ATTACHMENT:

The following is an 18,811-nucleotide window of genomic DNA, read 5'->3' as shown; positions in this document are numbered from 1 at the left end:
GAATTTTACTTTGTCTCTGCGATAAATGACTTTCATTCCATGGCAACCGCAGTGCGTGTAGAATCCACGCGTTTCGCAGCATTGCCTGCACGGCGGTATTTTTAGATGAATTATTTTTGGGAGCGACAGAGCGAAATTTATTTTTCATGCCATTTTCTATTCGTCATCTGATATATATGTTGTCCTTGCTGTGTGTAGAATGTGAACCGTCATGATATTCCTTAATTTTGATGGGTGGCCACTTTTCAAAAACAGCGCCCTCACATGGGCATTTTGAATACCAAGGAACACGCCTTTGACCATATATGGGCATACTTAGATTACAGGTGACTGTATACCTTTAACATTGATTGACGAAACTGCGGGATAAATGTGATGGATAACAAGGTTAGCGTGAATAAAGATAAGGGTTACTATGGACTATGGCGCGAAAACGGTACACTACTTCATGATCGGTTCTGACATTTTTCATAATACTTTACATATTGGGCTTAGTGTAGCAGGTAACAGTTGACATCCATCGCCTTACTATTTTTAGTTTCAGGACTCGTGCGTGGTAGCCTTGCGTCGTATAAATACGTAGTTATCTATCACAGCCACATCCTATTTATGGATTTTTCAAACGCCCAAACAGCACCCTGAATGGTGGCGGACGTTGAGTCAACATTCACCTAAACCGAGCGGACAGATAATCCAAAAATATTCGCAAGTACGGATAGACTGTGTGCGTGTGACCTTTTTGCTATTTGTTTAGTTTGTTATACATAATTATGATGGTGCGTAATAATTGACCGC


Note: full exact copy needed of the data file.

The following is an 18,811-nucleotide window of genomic DNA, read 5'->3' as shown; positions in this document are numbered from 1 at the left end:
GAATTTTACTTTGTCTCTGCGATAAATGACTTTCATTCCATGGCAACCGCAGTGCGTGTAGAATCCACGCGTTTCGCAGCATTGCCTGCACGGCGGTATTTTTAGATGAATTATTTTTGGGAGCGACAGAGCGAAATTTATTTTTCATGCCATTTTCTATTCGTCATCTGATATATATGTTGTCCTTGCTGTGTGTAGAATGTGAACCGTCATGATATTCCTTAATTTTGATGGGTGGCCACTTTTCAAAAACAGCGCCCTCACATGGGCATTTTGAATACCAAGGAACACGCCTTTGACCATATATGGGCATACTTAGATTACAGGTGACTGTATACCTTTAACATTGATTGACGAAACTGCGGGATAAATGTGATGGATAACAAGGTTAGCGTGAATAAAGATAAGGGTTACTATGGACTATGGCGCGAAAACGGTACACTACTTCATGATCGGTTCTGACATTTTTCATAATACTTTACATATTGGGCTTAGTGTAGCAGGTAACAGTTGACATCCATCGCCTTACTATTTTTAGTTTCAGGACTCGTGCGTGGTAGCCTTGCGTCGTATAAATACGTAGTTATCTATCACAGCCACATCCTATTTATGGATTTTTCAAACGCCCAAACAGCACCCTGAATGGTGGCGGACGTTGAGTCAACATTCACCTAAACCGAGCGGACAGATAATCCAAAAATATTCGCAAGTACGGATAGACTGTGTGCGTGTGACCTTTTTGCTATTTGTTTAGTTTGTTATACATAATTATGATGGTGCGTAATAATTGACCGC